Working towards greater community control over land, forests and natural resources

Posts Tagged ‘Global Witness’

Environmental Group Urges Laos to Support Complaint Mechanism

RFA, 31 Dec 2014

An environmental advocacy group has called on the government of Laos to ensure that a Vietnamese state-owned rubber group operating in the country is adhering to the law and upholding the rights of villagers affected by its plantations. Vietnam Rubber Group (VRG), which is majority owned by the Vietnamese government, agreed in July to set up a system through which it resolves issues raised in citizen’s complaints and inquiries concerning two of its plantations in Champasak and Savannakhet provinces within 30 days.

Complaint launched after land grabbing Vietnam Rubber Group certified ‘OK’

Global Witness, 10 September 2014

Vietnam rubber giant to address issues raised by displaced communities

Vientiane Times, 28 August 2014

The state-owned Vietnam Rubber Group (VRG) will directly resolve all issues raised by villagers affected by its plantations in Laos and Cambodia, Thanh Nien News reported. A large area of land in Laos has been given over to rubber plantations under concessions awarded to large companies.

The report by the news agency, which is run by Vietnam’s Youth Association, referred to Global Witness’ requests that VRG improve its communication with communities affected by the company’s plantations in the two countries.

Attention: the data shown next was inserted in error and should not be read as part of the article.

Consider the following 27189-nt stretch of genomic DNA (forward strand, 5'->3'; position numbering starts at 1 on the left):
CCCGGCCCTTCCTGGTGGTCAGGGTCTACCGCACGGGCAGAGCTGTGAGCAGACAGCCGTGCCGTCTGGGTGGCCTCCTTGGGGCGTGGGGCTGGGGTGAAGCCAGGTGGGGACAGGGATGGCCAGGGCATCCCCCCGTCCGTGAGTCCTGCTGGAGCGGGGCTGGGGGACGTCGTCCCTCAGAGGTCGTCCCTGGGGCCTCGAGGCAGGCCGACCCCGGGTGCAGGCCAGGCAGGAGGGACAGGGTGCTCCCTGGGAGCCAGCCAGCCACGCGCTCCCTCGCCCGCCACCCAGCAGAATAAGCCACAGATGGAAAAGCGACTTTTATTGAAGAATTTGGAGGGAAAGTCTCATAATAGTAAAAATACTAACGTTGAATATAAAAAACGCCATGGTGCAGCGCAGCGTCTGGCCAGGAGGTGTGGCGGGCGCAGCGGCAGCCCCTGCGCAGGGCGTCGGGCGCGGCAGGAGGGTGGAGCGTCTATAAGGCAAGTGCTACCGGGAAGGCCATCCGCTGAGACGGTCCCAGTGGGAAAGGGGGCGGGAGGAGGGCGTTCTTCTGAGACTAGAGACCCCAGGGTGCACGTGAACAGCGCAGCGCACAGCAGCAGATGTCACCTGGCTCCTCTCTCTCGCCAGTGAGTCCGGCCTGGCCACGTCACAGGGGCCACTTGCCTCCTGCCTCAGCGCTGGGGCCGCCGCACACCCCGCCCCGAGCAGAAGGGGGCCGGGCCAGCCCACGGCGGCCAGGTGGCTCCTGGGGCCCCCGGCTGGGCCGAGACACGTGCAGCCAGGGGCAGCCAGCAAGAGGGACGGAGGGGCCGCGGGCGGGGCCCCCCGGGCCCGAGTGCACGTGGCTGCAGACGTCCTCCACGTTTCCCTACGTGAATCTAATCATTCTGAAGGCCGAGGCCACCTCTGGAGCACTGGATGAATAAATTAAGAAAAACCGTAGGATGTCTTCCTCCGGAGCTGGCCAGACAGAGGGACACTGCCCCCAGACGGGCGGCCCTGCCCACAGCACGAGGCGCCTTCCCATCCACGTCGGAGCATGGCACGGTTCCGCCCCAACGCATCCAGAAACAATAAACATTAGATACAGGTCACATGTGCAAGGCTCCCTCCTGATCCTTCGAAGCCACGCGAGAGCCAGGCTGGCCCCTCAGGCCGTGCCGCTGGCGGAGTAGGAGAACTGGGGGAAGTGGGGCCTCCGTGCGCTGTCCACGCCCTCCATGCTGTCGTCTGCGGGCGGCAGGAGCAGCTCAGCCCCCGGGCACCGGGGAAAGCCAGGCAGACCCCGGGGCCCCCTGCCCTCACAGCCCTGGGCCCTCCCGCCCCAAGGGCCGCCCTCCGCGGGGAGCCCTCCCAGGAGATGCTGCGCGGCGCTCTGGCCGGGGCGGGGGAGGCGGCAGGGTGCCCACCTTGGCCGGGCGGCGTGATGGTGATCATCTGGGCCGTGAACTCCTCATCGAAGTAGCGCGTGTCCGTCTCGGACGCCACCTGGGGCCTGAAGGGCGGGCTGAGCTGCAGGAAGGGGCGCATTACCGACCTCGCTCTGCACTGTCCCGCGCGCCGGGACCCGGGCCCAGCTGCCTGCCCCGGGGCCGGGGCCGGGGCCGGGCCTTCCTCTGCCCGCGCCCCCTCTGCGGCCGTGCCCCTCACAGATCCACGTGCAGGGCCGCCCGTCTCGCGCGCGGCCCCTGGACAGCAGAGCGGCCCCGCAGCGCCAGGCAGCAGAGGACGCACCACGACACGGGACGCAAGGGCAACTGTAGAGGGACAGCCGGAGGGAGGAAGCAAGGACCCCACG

New report on land and forest “grabs” in Cambodia and Laos

Press Release, Global Witness, 14 May, 2013

The International Finance Corporation (IFC) and Deutsche Bank are financing Vietnamese rubber companies driving a wave of land and forest “grabs” in Cambodia and Laos, according to a new report and film by Global Witness.

The report, “Rubber Barons”, reveals how a pervasive culture of secrecy around plantation investments in the region has allowed two of Vietnam’s largest companies, Hoang Anh Gia Lai (HAGL) and the state-owned Vietnam Rubber Group (VRG), to acquire more than 200,000 hectares of land through a series of deals with the Lao and Cambodian governments that lack transparency.

New international land deals database reveals rush to buy up Africa

Guardian,

Almost 5% of Africa’s agricultural land has been bought or leased by investors since 2000, according to an international coalition of researchers and NGOs that has released the world’s largest public database of international land deals. The database, launched on Thursday, lifts the lid on a decade of secretive deals struck by governments, investors and speculators seeking large tracts of fertile land in developing countries around the world.

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